Tuesday, May 27, 2008

Edelman Financial’s Fees

Edelman Financial is an investment management firm run by Ric Edelman who has authored several books. I have reviewed two of these books: “Building Wealth” and “The Lies About Money”.

From one book to the other, Edelman went from being a fan of the mutual fund industry to a passionate critic. He explains in great detail all the costs associated with typical mutual funds and how investors don’t get anywhere near their money’s worth.

Until now, I hadn’t looked at Edelman Financial’s fees. Thanks to an anonymous reader who sent a link to the fee schedule, we can take a look. Here are the yearly fees based on total assets:

First $150,000: 2.00%
Next $250,000: 1.65%
Next $350,000: 1.25%
Next $250,000: 1.00%
Next $2 million: 0.75%
Next $7 million: 0.60%
Next $15 million: 0.50%

As it turns out, this does not include fund expense ratios and other charges which add about 0.4% per year.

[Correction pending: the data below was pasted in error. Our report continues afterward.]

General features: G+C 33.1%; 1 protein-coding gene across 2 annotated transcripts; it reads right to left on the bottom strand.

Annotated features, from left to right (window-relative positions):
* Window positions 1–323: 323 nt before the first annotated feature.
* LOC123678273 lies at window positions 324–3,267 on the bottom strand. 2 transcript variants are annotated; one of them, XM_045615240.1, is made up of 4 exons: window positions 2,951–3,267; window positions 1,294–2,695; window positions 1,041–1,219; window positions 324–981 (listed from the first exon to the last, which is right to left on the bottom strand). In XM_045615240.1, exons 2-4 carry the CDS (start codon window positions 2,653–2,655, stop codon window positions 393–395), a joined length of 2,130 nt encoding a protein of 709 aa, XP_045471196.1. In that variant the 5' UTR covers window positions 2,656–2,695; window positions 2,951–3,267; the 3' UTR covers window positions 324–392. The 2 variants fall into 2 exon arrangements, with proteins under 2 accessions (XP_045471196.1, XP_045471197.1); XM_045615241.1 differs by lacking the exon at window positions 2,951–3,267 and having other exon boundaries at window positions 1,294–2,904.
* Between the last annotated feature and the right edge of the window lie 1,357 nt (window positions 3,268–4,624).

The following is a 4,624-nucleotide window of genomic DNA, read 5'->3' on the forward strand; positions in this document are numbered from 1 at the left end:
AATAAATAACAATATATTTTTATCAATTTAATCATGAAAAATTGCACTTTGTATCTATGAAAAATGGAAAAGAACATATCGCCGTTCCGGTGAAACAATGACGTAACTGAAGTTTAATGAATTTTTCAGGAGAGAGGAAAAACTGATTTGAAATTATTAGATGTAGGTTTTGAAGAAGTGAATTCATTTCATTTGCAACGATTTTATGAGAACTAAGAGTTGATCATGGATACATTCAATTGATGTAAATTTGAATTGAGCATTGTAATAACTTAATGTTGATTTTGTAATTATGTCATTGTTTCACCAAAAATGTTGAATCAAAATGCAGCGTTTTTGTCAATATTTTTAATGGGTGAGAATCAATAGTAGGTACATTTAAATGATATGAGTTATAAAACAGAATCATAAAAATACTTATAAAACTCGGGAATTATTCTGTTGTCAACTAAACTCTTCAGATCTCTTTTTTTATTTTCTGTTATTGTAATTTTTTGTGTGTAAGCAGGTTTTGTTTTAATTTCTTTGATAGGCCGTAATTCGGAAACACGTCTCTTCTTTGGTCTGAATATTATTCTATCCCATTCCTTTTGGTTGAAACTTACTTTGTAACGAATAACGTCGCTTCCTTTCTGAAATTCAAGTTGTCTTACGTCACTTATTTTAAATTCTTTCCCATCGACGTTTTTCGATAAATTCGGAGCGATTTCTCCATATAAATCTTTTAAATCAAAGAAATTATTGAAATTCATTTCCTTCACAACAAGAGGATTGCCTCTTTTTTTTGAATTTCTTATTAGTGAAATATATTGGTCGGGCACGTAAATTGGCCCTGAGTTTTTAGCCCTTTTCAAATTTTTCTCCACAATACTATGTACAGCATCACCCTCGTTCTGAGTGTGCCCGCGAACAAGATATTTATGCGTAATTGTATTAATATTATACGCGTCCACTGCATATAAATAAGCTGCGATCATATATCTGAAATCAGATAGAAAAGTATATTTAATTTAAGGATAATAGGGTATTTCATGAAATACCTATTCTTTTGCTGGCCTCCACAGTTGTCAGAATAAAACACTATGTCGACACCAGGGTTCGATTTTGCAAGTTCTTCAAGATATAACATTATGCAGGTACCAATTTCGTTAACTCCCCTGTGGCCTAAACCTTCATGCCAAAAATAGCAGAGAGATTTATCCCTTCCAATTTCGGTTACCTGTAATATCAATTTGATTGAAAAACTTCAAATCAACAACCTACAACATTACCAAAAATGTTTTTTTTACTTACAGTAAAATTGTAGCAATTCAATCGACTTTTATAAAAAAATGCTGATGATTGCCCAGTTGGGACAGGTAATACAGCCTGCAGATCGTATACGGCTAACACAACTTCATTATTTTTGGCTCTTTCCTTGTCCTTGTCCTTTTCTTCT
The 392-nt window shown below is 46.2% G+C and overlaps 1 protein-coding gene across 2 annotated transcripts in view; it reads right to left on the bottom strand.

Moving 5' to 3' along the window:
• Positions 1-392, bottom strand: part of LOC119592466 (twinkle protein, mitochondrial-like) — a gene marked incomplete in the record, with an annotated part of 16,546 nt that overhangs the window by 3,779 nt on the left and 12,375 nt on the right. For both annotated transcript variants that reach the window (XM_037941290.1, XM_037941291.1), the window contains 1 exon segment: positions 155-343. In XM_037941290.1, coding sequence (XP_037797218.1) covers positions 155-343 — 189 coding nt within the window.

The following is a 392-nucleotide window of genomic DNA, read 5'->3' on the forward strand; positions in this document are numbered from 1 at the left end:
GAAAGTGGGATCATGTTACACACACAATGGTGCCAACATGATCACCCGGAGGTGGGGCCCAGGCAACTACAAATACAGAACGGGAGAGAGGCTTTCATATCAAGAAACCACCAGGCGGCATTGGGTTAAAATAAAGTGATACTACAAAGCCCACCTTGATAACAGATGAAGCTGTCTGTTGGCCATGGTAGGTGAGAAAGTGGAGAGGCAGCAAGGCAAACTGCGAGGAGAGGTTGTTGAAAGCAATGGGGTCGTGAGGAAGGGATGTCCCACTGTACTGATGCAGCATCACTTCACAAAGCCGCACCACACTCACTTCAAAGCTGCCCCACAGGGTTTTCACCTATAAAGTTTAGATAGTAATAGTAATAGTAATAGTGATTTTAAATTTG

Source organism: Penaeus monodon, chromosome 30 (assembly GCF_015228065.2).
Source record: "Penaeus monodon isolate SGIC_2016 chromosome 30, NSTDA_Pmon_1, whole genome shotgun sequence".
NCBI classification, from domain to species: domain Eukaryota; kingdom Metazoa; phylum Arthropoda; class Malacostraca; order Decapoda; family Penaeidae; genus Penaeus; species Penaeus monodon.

None of these percentages look particularly big, but they add up. Over 25 years of investing, how much would an investor pay in fees? Let’s assume that the thresholds for the different percentages rise with inflation, and that the investments make 5% above inflation before fees.

Then a starting portfolio of $100,000 would pay 45% of assets to Edelman Financial in fees over 25 years! Even a richer investor who starts with $1 million would end up paying 33% in fees over 25 years. This is a huge price to pay to not have to choose your own index ETFs.

Edelman Financial makes the case that the industry average fees are much higher, and this is true. But, if the typical financial advisor chooses investments that cost you 10 times the cost of an index ETF strategy, are you content to choose Edelman Financial just because it charges only 5 times the index ETF cost?


  1. my Edelman advisor has sat on his hands and watched MY money dwindle with each passing month. Guess what??? He still get his. I call that stealing! He certainly has not earned it!

  2. Anonymous: What little I was able to learn about Edelman's fees indicated that they were too steep for my taste. However, just about everyone who does the smart thing and invests long-term money in stocks has lost money lately. I understand your frustration. You might want to consider learning as much as you can about investing. Whether you choose to invest your money on your own or invest with an advisor, an understanding of investing will help you make sensible choices and sleep well at night.